Asked who else may be interested in stepping in at a future date, Ellis suggested Berkshire Hathaway. “As it stands now though, given its new ownership, I'd give Brookfield a slight edge,” he said.
Morningstar described Brookfield as “an experienced and long-term oriented infrastructure investor, which could be useful for further capital-raising efforts from the Cheniere entities”.
Dominion steps back
The Dominion transaction, meanwhile, comes as the gas and utility company adjusts its business to better pursue its goal of net zero greenhouse gas (GHG) emissions by 2050.
When Dominion sold a 25% stake in Cove Point LNG to Brookfield last year for just over $2bn, it cited its intention to “establish a permanent capital structure for Cove Point”. The Berkshire Hathaway transaction, by contrast, comes as part of a broader shift away from fossil fuels and towards “state-regulated, sustainability-focused utilities”.
The operated interest in Cove Point is one of a package which also includes stakes in small-scale LNG ventures and is valued at $9.7bn in total, including $5.7bn worth of debt.
“Berkshire Hathaway’s purchase of gas transmission and storage assets includes one of the transmission lines Cove Point connects into, as well as other LNG assets, such as Dominion’s stake in the JAX LNG facility in Jacksonville, Florida, and the Trussville LNG facility in Alabama,” Dominion told NGW. But it denied there were plans to sell its remaining 50% non-operated interest in Cove Point. “Natural gas is the energy source allowing us to more quickly expand our solar and wind portfolios and will remain an integral part of our energy mix for years to come,” it said. However, at this point “it makes sense for the day-to-day operations to be overseen by Berkshire Hathaway.”
Another Morningstar equity analyst, Charles Fishman, agreed that it did indeed make sense for Berkshire Hathaway to assume operatorship of Cove Point. This is because the broader handover of gas assets includes personnel, presumably including those with experience of operating the terminal.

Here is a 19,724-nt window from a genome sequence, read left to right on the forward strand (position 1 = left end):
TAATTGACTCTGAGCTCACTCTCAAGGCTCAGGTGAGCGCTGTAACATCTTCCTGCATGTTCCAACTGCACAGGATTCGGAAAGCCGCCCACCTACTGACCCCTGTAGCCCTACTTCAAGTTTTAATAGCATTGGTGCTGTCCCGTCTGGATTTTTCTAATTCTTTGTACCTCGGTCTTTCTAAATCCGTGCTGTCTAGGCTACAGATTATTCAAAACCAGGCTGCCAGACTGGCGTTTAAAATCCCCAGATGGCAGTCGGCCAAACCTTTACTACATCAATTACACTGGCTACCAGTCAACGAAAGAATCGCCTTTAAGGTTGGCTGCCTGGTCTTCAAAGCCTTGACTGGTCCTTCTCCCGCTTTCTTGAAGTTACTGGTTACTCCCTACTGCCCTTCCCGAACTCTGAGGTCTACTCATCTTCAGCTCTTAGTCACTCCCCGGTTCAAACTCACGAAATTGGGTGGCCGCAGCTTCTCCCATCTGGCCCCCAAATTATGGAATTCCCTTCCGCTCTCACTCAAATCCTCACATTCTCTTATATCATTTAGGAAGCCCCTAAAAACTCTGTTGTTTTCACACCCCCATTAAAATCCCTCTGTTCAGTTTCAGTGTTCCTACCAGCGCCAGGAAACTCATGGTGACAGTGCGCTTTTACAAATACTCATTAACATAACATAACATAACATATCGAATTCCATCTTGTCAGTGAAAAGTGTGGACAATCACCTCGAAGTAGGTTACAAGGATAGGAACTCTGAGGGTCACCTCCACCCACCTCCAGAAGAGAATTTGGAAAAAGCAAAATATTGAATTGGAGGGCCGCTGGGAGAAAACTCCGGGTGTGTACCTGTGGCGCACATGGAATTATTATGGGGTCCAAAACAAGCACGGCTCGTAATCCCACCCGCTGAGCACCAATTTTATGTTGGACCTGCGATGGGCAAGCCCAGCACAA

However, Morningstar said previously that it believes cash flow from Cove Point to be more important to dividend security than any other asset Dominion owns, and this could factor into the company’s desire to retain a 50% interest in the facility. Morningstar describes Cove Point as a wide-moat asset – or one that has a long-term competitive advantage. “In the case of Cove Point it’s really because of the quality of the take-or-pay contract with the two counterparties,” Fishman told NGW. The counterparties in question are a joint venture between Japanese firms Sumitomo and Tokyo Gas, and a subsidiary of India’s Gail.
“The 20-year agreement with each of these creditworthy counterparties has a fixed fee that covers all operating and capital costs, including profit,” Morningstar said in a report on Dominion. “Natural gas is supplied by the counterparties. Thus, Dominion takes no commodity or volume risk.”
On top of the only risk for Dominion and its partners in Cove Point being operational, Fishman said he considers it unlikely that any other major LNG export terminal would be licensed on the US East Coast soon. This gives the facility a further competitive edge that may have boosted the facility’s attractiveness for the companies buying into it.
Berkshire Hathaway declined to comment, while Brookfield did not respond to NGW’s query. However, Fishman said Cove Point was certainly the kind of infrastructure project investment that would appeal to both firms. Indeed, given Brookfield’s upcoming acquisition of the Cheniere Partners stake, it appears that the current challenges faced by the LNG market have not deterred it from pursuing similar investments after buying into Cove Point last year.